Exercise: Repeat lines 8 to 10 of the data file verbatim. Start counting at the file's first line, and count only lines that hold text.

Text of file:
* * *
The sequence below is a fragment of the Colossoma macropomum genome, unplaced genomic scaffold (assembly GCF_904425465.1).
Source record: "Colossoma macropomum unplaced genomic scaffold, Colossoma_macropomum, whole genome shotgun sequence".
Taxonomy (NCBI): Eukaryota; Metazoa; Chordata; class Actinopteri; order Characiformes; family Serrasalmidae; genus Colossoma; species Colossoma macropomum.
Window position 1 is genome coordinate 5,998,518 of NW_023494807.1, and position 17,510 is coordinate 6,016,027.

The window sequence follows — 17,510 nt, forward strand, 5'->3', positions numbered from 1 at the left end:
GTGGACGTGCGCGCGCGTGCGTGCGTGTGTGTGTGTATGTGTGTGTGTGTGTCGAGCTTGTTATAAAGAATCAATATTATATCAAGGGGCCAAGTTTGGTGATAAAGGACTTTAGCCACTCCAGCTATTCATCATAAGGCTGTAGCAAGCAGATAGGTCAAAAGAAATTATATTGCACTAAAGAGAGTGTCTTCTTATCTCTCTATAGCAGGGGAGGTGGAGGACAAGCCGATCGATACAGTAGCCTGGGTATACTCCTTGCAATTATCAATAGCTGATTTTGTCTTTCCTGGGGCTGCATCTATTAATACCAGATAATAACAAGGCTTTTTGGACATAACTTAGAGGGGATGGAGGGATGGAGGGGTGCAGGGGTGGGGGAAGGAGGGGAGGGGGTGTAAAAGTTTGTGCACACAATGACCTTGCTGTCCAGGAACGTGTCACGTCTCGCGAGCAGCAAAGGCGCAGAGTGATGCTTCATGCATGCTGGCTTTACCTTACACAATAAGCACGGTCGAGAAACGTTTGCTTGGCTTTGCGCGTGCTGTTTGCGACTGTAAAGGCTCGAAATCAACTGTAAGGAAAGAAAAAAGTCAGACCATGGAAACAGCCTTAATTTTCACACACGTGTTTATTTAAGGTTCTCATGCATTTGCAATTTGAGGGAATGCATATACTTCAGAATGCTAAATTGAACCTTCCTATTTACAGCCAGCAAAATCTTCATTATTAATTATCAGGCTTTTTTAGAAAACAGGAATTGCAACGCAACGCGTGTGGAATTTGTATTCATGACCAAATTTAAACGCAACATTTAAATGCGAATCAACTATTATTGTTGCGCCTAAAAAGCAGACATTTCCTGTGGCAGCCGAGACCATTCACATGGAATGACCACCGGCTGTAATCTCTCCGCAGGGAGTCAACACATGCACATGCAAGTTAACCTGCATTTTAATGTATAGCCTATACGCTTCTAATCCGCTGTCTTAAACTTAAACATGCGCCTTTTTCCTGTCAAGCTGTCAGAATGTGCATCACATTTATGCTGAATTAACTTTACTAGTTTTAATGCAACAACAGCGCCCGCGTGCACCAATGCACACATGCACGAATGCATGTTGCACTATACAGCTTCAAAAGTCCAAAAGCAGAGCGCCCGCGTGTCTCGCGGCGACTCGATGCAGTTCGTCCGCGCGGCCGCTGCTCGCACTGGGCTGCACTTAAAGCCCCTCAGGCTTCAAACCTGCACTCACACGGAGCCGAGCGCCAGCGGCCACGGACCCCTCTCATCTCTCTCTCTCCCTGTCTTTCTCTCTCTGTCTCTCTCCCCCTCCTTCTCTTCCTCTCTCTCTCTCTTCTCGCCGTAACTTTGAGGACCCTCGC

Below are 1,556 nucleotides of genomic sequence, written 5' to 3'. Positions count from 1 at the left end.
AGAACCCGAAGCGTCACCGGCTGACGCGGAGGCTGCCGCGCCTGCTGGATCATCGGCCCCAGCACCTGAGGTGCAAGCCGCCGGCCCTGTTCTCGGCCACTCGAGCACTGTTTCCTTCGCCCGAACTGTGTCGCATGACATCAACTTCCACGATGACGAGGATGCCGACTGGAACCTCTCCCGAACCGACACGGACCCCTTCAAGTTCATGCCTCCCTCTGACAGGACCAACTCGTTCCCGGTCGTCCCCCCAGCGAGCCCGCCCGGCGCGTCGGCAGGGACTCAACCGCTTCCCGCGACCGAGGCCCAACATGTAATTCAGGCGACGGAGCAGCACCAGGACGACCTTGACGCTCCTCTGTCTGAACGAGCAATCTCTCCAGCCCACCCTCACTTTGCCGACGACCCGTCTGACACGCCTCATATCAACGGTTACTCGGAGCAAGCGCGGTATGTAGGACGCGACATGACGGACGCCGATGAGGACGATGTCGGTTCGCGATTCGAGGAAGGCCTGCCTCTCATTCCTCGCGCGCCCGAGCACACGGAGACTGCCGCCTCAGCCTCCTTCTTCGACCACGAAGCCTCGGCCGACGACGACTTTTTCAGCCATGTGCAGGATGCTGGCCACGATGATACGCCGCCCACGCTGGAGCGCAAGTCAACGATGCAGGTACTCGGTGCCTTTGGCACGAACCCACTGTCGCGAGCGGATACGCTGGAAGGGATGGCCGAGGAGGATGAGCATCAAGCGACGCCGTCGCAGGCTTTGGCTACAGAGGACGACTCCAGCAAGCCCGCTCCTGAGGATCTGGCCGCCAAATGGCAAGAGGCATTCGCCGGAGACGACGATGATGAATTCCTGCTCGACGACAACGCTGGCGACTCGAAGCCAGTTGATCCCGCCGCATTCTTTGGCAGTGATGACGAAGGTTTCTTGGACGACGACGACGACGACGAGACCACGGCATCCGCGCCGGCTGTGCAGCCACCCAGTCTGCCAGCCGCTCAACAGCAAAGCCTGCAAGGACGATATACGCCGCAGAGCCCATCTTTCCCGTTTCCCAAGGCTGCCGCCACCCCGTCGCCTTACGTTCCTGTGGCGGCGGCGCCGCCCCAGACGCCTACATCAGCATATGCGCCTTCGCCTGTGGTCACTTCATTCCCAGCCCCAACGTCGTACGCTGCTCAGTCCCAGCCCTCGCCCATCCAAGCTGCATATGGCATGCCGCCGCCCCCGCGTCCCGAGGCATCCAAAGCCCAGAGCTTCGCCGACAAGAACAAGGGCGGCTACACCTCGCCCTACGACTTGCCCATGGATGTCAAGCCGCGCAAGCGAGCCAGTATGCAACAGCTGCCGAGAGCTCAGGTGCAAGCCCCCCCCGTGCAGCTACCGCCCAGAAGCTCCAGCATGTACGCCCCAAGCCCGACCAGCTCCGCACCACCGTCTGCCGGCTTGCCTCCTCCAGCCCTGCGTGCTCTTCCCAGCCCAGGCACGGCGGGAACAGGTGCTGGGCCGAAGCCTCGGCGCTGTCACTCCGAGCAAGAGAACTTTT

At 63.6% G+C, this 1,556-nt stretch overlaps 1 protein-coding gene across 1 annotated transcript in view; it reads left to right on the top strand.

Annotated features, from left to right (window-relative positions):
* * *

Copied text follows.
AGAACCCGAAGCGTCACCGGCTGACGCGGAGGCTGCCGCGCCTGCTGGATCATCGGCCCCAGCACCTGAGGTGCAAGCCGCCGGCCCTGTTCTCGGCCACTCGAGCACTGTTTCCTTCGCCCGAACTGTGTCGCATGACATCAACTTCCACGATGACGAGGATGCCGACTGGAACCTCTCCCGAACCGACACGGACCCCTTCAAGTTCATGCCTCCCTCTGACAGGACCAACTCGTTCCCGGTCGTCCCCCCAGCGAGCCCGCCCGGCGCGTCGGCAGGGACTCAACCGCTTCCCGCGACCGAGGCCCAACATGTAATTCAGGCGACGGAGCAGCACCAGGACGACCTTGACGCTCCTCTGTCTGAACGAGCAATCTCTCCAGCCCACCCTCACTTTGCCGACGACCCGTCTGACACGCCTCATATCAACGGTTACTCGGAGCAAGCGCGGTATGTAGGACGCGACATGACGGACGCCGATGAGGACGATGTCGGTTCGCGATTCGAGGAAGGCCTGCCTCTCATTCCTCGCGCGCCCGAGCACACGGAGACTGCCGCCTCAGCCTCCTTCTTCGACCACGAAGCCTCGGCCGACGACGACTTTTTCAGCCATGTGCAGGATGCTGGCCACGATGATACGCCGCCCACGCTGGAGCGCAAGTCAACGATGCAGGTACTCGGTGCCTTTGGCACGAACCCACTGTCGCGAGCGGATACGCTGGAAGGGATGGCCGAGGAGGATGAGCATCAAGCGACGCCGTCGCAGGCTTTGGCTACAGAGGACGACTCCAGCAAGCCCGCTCCTGAGGATCTGGCCGCCAAATGGCAAGAGGCATTCGCCGGAGACGACGATGATGAATTCCTGCTCGACGACAACGCTGGCGACTCGAAGCCAGTTGATCCCGCCGCATTCTTTGGCAGTGATGACGAAGGTTTCTTGGACGACGACGACGACGACGAGACCACGGCATCCGCGCCGGCTGTGCAGCCACCCAGTCTGCCAGCCGCTCAACAGCAAAGCCTGCAAGGACGATATACGCCGCAGAGCCCATCTTTCCCGTTTCCCAAGGCTGCCGCCACCCCGTCGCCTTACGTTCCTGTGGCGGCGGCGCCGCCCCAGACGCCTACATCAGCATATGCGCCTTCGCCTGTGGTCACTTCATTCCCAGCCCCAACGTCGTACGCTGCTCAGTCCCAGCCCTCGCCCATCCAAGCTGCATATGGCATGCCGCCGCCCCCGCGTCCCGAGGCATCCAAAGCCCAGAGCTTCGCCGACAAGAACAAGGGCGGCTACACCTCGCCCTACGACTTGCCCATGGATGTCAAGCCGCGCAAGCGAGCCAGTATGCAACAGCTGCCGAGAGCTCAGGTGCAAGCCCCCCCCGTGCAGCTACCGCCCAGAAGCTCCAGCATGTACGCCCCAAGCCCGACCAGCTCCGCACCACCGTCTGCCGGCTTGCCTCCTCCAGCCCTGCGTGCTCTTCCCAGCCCAGGCACGGCGGGAACAGGTGCTGGGCCGAAGCCTCGGCGCTGTCACTCCGAGCAAGAGAACTTTT

At 63.6% G+C, this 1,556-nt stretch overlaps 1 protein-coding gene across 1 annotated transcript in view; it reads left to right on the top strand.

Annotated features, from left to right (window-relative positions):